And it’ll show them a photo of a dog and they go, “Okay.” And it’s like, “Well no, come on..” Because you’re there at first. “What do you want? Come on a little bit more than that.” And they go, “Big dog.” And then I keep questioning and they go, “Big fluffy dog.” And at the end of it they’re so uninterested, it’s like, “This isn’t interesting, why would I care about this?”
But then you throw these people into the same environment all of a sudden, with complete strangers, they go, “Dog.” And someone else goes, “Space dog”, “Space dog with lasers”, “Space dog with lasers and angel wings”. And all of a sudden this person’s like, “Oh my god.”
This has been my experience too — I find these tools so interesting *because* I can see what others are creating and how they are creating it.
Midjourney has prompts shared by default in the public Discord channels, and there are communities elsewhere where people will often share their prompts — ArtHub.ai is neat, and Reddit has a bunch of communities.
Here’s my Reddit account where I’ve been posting some of my stuff.
The ability to iterate on what others are doing, for the cream to rise to the top, and for the really effective ways-to-poke-the-machine-to-get-it-to-do-something-cool to spread and be further refined is creating a tight feedback loop that generates much faster progress and nicer art than if everyone was doing it separately.
That’s on the human creative process.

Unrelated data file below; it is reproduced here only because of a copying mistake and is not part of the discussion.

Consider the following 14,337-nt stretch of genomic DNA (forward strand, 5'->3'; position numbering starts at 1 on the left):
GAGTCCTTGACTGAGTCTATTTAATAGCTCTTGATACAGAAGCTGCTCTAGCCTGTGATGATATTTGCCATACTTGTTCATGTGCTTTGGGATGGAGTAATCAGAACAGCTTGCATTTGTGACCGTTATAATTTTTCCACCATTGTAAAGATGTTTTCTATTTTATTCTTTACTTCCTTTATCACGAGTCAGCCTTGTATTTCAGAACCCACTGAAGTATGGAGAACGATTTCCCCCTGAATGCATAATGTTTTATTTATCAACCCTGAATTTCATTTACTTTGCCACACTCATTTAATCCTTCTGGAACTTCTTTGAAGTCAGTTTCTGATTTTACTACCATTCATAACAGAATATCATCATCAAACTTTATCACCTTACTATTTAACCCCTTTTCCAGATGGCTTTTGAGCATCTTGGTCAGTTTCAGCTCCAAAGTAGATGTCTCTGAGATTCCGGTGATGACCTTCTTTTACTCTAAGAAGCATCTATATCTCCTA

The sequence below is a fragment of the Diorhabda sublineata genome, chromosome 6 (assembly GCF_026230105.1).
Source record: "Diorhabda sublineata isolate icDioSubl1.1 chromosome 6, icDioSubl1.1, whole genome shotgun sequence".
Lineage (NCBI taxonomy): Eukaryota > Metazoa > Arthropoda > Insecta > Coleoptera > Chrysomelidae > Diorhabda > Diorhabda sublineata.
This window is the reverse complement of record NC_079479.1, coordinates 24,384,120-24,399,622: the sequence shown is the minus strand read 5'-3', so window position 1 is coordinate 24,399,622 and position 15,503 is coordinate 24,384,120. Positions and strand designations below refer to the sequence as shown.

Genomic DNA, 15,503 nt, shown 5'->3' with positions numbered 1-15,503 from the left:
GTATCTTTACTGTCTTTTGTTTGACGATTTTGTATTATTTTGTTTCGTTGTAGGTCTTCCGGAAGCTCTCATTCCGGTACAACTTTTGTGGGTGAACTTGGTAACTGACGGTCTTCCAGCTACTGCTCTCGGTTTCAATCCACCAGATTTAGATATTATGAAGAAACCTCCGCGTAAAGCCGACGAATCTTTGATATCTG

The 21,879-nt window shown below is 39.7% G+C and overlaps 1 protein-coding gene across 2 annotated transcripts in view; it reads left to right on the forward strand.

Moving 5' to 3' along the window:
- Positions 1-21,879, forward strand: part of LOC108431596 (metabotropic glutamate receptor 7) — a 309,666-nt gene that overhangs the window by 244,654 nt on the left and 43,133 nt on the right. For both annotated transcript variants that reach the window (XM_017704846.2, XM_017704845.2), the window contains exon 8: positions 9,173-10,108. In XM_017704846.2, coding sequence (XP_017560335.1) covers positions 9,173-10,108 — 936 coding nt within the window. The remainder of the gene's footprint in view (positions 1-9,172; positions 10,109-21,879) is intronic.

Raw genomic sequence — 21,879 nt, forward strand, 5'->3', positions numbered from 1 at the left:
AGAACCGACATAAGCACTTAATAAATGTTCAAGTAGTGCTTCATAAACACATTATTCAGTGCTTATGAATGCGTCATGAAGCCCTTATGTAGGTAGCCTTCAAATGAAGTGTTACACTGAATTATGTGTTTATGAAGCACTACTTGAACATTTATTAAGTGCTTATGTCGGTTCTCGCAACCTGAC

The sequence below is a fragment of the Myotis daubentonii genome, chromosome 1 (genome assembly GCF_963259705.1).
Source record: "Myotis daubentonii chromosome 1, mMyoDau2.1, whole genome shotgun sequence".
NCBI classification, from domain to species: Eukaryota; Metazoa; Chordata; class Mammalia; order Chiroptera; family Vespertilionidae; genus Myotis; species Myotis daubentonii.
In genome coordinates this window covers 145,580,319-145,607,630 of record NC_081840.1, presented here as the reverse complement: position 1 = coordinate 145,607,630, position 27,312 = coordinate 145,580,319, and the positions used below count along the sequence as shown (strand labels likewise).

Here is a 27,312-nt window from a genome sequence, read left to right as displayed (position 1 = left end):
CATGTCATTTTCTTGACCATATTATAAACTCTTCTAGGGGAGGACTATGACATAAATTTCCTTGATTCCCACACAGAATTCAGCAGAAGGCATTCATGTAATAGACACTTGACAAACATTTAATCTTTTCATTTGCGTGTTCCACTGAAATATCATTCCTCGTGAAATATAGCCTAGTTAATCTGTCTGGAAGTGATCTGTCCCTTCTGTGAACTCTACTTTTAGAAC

In the technical, compute infrastructure side, this part about the scale and growth of MJ is fascinating:
Q: You’re using thousands and thousands and thousands of GPUs.
DH: More than thousands. Or usually more than 10,000 GPUs.
Q: Are you the largest GPU user in the world?
DH: No, but we are one of them. [...]
So right now, if you make an image, there are eight different regions of the world that the image might get made in, and you have no idea. It might get made in Korea or Japan or the Netherlands or something. It’s going to eight different regions that the GPUs are balancing between. Where it’s really cool is because we’ll use a lot of the GPUs in Korea while it’s nighttime and everyone’s sleeping there, no one’s using them. We can kind of load balance. You can basically race the darkness of the night across the earth. [...]
almost nobody realizes that we’re effectively already within a factor of 10 of the world running out of GPUs for this kind of market. So hopefully in the next year we go up a factor of 10 otherwise the cloud just runs out of machines, which will be a really interesting thing to happen. [...]
what’s happened is there wasn’t really that much consumer demand for compute, and now we’re showing that there is, and the clouds are basically not built out under the assumption that there’s a large consumer demand for compute.
Basically the cloud will have to readjust to this new reality. And that is a pretty big readjustment. To me, if I had to guess, if we want a billion people in the world using large AI models, whether for AI image generation or for text or for anything, these are just large models, it doesn’t really matter what they’re being used for. If we want a billion people to have access to it, the cloud probably needs to be a thousand times larger computationally speaking than it is today. And so a thousand times difference, it’s like it’s not physically possible in the short term.